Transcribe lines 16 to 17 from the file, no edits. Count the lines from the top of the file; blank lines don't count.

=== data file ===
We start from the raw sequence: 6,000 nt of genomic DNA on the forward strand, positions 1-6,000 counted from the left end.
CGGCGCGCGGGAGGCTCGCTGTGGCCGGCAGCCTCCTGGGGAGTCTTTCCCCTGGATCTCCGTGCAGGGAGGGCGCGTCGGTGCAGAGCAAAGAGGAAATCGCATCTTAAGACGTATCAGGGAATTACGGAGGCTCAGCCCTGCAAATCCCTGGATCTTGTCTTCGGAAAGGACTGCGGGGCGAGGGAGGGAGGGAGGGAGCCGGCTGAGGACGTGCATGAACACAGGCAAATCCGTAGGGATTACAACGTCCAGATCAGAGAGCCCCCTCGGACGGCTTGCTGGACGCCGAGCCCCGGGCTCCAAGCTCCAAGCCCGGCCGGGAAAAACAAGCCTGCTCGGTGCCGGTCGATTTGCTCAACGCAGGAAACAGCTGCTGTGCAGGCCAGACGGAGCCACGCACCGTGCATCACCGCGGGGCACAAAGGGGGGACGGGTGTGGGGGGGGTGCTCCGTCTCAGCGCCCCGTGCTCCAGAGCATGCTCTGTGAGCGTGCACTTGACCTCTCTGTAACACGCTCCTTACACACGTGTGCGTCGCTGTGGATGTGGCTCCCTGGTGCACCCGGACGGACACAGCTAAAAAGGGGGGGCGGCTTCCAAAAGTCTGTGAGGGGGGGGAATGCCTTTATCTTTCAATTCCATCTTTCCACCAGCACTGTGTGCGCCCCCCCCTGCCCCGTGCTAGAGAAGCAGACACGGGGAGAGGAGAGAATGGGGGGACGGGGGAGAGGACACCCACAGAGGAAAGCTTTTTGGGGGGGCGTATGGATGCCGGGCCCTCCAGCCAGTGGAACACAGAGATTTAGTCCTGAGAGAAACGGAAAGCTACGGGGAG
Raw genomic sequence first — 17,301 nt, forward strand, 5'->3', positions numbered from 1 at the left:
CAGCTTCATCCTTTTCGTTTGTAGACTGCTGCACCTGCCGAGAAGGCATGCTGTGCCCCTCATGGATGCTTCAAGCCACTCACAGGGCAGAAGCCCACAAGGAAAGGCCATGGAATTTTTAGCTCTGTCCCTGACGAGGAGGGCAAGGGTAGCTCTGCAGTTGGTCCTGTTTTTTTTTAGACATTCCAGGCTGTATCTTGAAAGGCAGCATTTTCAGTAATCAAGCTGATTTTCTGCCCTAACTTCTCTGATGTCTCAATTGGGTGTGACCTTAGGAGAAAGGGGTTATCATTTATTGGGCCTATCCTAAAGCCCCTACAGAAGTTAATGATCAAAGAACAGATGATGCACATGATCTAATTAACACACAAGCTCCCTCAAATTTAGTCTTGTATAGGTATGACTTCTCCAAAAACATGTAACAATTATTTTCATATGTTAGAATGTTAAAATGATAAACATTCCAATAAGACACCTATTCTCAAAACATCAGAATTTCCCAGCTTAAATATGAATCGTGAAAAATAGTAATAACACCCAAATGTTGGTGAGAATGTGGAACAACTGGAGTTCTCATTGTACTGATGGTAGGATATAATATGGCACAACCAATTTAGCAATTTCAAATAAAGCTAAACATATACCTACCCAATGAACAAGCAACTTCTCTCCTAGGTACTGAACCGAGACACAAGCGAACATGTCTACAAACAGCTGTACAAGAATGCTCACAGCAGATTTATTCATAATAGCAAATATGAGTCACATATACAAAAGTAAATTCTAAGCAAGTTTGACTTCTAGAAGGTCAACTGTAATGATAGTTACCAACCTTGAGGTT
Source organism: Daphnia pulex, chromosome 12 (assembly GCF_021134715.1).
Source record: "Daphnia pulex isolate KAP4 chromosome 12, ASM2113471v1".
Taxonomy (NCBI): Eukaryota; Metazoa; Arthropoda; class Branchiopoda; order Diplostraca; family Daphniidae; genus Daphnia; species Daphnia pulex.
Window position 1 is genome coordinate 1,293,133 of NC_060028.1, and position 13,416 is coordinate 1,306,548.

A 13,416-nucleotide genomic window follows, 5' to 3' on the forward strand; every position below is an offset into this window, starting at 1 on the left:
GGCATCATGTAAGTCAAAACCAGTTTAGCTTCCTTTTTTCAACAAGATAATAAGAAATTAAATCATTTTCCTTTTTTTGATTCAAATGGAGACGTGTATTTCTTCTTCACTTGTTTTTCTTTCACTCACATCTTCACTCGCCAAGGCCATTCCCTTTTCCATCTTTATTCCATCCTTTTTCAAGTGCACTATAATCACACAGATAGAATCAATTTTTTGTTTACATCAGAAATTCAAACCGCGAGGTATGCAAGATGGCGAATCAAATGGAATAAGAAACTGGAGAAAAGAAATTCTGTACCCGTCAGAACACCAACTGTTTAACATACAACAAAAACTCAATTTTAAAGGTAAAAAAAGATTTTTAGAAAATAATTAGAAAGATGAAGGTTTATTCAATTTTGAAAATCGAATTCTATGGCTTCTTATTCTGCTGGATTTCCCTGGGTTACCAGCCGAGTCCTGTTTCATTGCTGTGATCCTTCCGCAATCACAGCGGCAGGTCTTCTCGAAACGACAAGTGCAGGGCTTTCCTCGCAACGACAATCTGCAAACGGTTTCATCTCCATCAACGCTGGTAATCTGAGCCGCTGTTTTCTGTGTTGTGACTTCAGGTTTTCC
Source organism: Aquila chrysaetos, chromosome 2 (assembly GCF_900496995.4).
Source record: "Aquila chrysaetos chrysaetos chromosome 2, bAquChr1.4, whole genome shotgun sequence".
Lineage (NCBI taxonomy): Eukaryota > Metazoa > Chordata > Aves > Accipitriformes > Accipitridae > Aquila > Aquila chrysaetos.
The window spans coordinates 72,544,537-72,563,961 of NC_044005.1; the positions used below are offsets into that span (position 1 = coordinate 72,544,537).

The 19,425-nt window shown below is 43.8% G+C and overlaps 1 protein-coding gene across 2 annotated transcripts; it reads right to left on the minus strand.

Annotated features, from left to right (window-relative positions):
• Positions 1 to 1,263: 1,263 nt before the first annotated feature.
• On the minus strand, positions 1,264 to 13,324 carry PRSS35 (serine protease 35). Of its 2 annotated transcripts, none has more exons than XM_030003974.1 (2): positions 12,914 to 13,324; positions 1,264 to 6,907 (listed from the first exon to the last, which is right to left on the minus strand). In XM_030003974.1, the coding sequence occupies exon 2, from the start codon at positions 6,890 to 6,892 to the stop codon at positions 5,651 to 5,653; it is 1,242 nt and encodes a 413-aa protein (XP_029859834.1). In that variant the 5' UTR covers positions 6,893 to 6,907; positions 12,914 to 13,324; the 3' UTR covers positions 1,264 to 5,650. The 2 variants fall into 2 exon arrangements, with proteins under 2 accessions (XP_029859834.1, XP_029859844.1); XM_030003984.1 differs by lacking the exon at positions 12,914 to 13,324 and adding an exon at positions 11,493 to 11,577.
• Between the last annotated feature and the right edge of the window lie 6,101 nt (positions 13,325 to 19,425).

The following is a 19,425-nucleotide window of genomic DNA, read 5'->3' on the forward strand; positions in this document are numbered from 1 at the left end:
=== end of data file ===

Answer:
Annotated features, from left to right (window-relative positions):
• Positions 1 to 1,263: 1,263 nt before the first annotated feature.